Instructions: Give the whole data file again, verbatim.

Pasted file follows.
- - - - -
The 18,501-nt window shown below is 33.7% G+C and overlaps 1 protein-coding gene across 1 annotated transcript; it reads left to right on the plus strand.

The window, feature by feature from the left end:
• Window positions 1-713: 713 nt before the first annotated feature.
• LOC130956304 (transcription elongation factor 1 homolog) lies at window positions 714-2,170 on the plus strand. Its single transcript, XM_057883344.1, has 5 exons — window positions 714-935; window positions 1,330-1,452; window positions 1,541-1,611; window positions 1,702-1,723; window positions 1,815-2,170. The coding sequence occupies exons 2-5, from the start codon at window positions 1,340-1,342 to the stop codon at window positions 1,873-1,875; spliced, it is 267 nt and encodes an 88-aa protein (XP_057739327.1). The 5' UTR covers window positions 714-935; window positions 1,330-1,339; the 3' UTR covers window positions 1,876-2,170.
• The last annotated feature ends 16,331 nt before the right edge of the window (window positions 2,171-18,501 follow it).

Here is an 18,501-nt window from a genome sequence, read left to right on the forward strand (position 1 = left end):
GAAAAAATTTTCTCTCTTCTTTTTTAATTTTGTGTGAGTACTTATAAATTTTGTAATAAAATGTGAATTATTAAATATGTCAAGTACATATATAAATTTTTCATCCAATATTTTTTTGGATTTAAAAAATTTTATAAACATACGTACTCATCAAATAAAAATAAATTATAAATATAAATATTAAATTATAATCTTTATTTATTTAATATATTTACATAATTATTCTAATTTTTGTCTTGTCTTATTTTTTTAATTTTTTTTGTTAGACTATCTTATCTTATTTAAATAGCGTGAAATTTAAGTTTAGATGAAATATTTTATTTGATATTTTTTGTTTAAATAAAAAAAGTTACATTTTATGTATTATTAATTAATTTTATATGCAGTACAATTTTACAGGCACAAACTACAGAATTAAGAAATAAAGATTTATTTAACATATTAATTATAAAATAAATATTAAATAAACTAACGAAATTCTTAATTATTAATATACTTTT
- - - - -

The 18,501-nt window shown below is 33.7% G+C and overlaps 1 protein-coding gene across 1 annotated transcript; it reads left to right on the plus strand.

The window, feature by feature from the left end:
• Window positions 1-713: 713 nt before the first annotated feature.
• LOC130956304 (transcription elongation factor 1 homolog) lies at window positions 714-2,170 on the plus strand. Its single transcript, XM_057883344.1, has 5 exons — window positions 714-935; window positions 1,330-1,452; window positions 1,541-1,611; window positions 1,702-1,723; window positions 1,815-2,170. The coding sequence occupies exons 2-5, from the start codon at window positions 1,340-1,342 to the stop codon at window positions 1,873-1,875; spliced, it is 267 nt and encodes an 88-aa protein (XP_057739327.1). The 5' UTR covers window positions 714-935; window positions 1,330-1,339; the 3' UTR covers window positions 1,876-2,170.
• The last annotated feature ends 16,331 nt before the right edge of the window (window positions 2,171-18,501 follow it).

Here is an 18,501-nt window from a genome sequence, read left to right on the forward strand (position 1 = left end):
GAAAAAATTTTCTCTCTTCTTTTTTAATTTTGTGTGAGTACTTATAAATTTTGTAATAAAATGTGAATTATTAAATATGTCAAGTACATATATAAATTTTTCATCCAATATTTTTTTGGATTTAAAAAATTTTATAAACATACGTACTCATCAAATAAAAATAAATTATAAATATAAATATTAAATTATAATCTTTATTTATTTAATATATTTACATAATTATTCTAATTTTTGTCTTGTCTTATTTTTTTAATTTTTTTTGTTAGACTATCTTATCTTATTTAAATAGCGTGAAATTTAAGTTTAGATGAAATATTTTATTTGATATTTTTTGTTTAAATAAAAAAAGTTACATTTTATGTATTATTAATTAATTTTATATGCAGTACAATTTTACAGGCACAAACTACAGAATTAAGAAATAAAGATTTATTTAACATATTAATTATAAAATAAATATTAAATAAACTAACGAAATTCTTAATTATTAATATACTTTT